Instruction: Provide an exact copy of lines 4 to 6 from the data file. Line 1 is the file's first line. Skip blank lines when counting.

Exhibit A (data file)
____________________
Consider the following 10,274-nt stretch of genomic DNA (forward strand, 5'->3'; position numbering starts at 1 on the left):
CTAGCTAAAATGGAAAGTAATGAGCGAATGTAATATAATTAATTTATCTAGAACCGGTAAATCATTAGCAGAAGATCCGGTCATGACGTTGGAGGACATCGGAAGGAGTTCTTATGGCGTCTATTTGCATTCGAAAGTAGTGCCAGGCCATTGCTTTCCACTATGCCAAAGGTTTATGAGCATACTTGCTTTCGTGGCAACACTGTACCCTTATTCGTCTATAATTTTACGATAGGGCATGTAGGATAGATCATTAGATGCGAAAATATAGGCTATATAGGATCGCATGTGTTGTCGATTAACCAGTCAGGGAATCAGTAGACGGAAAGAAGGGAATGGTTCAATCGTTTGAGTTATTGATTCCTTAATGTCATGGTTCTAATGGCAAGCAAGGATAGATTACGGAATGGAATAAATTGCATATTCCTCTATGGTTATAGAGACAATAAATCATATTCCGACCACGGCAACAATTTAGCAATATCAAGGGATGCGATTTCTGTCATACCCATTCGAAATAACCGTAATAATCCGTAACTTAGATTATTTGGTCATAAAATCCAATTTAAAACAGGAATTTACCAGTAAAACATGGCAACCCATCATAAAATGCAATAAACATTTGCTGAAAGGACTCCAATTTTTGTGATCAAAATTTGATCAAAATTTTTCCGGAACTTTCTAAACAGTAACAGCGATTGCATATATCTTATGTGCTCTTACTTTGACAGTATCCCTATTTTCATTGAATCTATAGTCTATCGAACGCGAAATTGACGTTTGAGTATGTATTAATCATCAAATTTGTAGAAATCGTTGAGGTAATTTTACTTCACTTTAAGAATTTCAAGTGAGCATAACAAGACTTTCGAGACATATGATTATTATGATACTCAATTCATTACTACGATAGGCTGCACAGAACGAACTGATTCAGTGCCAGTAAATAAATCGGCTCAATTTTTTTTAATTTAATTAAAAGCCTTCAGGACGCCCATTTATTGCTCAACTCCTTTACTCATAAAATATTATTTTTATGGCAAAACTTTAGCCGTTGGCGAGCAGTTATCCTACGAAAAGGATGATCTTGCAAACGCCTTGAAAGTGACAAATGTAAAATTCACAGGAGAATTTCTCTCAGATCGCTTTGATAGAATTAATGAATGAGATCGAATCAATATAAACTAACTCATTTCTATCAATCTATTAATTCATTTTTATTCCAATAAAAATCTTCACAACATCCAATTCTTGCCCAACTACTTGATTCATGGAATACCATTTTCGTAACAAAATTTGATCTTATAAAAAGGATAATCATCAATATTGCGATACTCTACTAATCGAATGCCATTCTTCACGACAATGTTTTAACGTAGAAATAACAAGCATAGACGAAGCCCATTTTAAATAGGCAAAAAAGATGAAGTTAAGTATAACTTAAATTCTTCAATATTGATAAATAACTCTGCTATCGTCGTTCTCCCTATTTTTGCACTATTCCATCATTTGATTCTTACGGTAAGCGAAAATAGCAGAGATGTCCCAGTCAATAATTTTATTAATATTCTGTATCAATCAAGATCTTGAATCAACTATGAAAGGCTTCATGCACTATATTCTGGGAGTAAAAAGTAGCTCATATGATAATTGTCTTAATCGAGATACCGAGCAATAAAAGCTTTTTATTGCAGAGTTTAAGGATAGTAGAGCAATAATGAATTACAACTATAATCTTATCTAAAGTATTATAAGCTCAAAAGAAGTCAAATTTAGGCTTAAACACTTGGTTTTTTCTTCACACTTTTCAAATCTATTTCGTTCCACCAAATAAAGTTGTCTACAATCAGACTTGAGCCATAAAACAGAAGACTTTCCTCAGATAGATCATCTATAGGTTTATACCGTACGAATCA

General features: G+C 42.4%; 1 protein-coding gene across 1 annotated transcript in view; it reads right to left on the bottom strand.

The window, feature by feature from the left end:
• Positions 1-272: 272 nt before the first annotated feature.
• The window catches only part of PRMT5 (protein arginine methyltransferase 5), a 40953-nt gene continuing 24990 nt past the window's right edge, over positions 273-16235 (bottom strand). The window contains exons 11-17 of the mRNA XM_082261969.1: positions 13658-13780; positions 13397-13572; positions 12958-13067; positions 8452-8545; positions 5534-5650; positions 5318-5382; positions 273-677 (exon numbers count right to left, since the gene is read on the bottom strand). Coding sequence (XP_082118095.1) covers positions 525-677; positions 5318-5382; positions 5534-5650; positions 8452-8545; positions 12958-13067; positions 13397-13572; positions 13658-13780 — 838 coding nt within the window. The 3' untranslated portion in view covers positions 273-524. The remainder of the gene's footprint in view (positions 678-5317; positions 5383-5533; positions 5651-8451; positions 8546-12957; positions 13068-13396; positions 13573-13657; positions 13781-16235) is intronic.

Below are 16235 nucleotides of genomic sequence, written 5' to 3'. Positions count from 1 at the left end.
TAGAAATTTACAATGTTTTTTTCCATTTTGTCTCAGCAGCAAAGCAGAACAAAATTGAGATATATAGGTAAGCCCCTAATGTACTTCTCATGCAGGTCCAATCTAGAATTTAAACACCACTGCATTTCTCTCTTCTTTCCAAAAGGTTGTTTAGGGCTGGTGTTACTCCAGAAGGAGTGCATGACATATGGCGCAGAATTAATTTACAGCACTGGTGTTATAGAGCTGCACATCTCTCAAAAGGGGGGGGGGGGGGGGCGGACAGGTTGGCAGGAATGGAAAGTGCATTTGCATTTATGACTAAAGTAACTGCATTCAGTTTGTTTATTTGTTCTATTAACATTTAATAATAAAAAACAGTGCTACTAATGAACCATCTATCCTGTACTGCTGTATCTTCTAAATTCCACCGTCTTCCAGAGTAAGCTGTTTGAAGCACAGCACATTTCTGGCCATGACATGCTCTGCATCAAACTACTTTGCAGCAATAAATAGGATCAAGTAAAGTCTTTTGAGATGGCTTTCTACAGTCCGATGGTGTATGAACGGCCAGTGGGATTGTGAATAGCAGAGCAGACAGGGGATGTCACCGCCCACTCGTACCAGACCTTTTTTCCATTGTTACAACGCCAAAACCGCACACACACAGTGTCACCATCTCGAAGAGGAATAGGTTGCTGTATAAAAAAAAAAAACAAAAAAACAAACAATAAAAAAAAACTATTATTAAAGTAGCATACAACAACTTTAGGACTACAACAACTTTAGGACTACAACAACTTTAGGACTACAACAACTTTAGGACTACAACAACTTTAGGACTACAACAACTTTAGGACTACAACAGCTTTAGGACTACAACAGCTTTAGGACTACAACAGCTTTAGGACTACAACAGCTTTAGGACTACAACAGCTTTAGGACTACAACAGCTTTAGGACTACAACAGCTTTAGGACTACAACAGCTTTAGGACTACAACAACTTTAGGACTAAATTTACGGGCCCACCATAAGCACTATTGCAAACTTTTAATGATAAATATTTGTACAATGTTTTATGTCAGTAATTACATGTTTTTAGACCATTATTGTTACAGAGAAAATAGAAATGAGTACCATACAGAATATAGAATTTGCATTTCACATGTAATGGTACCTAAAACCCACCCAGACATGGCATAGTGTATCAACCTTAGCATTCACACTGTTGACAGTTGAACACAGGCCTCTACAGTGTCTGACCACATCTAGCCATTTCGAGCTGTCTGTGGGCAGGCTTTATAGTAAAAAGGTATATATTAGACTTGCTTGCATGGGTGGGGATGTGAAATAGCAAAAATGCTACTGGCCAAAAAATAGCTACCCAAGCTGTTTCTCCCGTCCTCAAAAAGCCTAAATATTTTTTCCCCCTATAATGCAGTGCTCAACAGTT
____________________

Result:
The window, feature by feature from the left end:
• Positions 1-272: 272 nt before the first annotated feature.
• The window catches only part of PRMT5 (protein arginine methyltransferase 5), a 40953-nt gene continuing 24990 nt past the window's right edge, over positions 273-16235 (bottom strand). The window contains exons 11-17 of the mRNA XM_082261969.1: positions 13658-13780; positions 13397-13572; positions 12958-13067; positions 8452-8545; positions 5534-5650; positions 5318-5382; positions 273-677 (exon numbers count right to left, since the gene is read on the bottom strand). Coding sequence (XP_082118095.1) covers positions 525-677; positions 5318-5382; positions 5534-5650; positions 8452-8545; positions 12958-13067; positions 13397-13572; positions 13658-13780 — 838 coding nt within the window. The 3' untranslated portion in view covers positions 273-524. The remainder of the gene's footprint in view (positions 678-5317; positions 5383-5533; positions 5651-8451; positions 8546-12957; positions 13068-13396; positions 13573-13657; positions 13781-16235) is intronic.